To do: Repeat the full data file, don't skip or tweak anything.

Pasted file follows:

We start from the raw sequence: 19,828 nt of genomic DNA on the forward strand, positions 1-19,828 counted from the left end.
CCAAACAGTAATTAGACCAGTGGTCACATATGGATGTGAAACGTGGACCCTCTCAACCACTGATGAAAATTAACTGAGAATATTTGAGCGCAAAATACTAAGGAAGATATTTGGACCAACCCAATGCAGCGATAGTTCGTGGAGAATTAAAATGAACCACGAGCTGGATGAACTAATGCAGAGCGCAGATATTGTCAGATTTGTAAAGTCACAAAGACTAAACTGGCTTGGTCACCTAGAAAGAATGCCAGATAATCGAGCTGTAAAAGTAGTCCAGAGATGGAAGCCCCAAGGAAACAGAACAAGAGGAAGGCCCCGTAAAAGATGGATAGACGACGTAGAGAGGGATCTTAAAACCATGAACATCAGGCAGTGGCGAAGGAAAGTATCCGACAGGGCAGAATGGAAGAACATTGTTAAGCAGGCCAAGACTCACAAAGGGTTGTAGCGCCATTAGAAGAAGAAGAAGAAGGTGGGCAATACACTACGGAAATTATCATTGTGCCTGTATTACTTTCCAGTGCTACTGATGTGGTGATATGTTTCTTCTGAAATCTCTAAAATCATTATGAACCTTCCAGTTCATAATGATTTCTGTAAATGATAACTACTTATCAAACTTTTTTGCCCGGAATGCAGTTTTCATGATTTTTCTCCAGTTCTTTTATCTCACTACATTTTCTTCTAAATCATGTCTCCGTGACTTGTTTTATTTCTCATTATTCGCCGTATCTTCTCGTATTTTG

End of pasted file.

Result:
We start from the raw sequence: 19,828 nt of genomic DNA on the forward strand, positions 1-19,828 counted from the left end.
CCAAACAGTAATTAGACCAGTGGTCACATATGGATGTGAAACGTGGACCCTCTCAACCACTGATGAAAATTAACTGAGAATATTTGAGCGCAAAATACTAAGGAAGATATTTGGACCAACCCAATGCAGCGATAGTTCGTGGAGAATTAAAATGAACCACGAGCTGGATGAACTAATGCAGAGCGCAGATATTGTCAGATTTGTAAAGTCACAAAGACTAAACTGGCTTGGTCACCTAGAAAGAATGCCAGATAATCGAGCTGTAAAAGTAGTCCAGAGATGGAAGCCCCAAGGAAACAGAACAAGAGGAAGGCCCCGTAAAAGATGGATAGACGACGTAGAGAGGGATCTTAAAACCATGAACATCAGGCAGTGGCGAAGGAAAGTATCCGACAGGGCAGAATGGAAGAACATTGTTAAGCAGGCCAAGACTCACAAAGGGTTGTAGCGCCATTAGAAGAAGAAGAAGAAGGTGGGCAATACACTACGGAAATTATCATTGTGCCTGTATTACTTTCCAGTGCTACTGATGTGGTGATATGTTTCTTCTGAAATCTCTAAAATCATTATGAACCTTCCAGTTCATAATGATTTCTGTAAATGATAACTACTTATCAAACTTTTTTGCCCGGAATGCAGTTTTCATGATTTTTCTCCAGTTCTTTTATCTCACTACATTTTCTTCTAAATCATGTCTCCGTGACTTGTTTTATTTCTCATTATTCGCCGTATCTTCTCGTATTTTG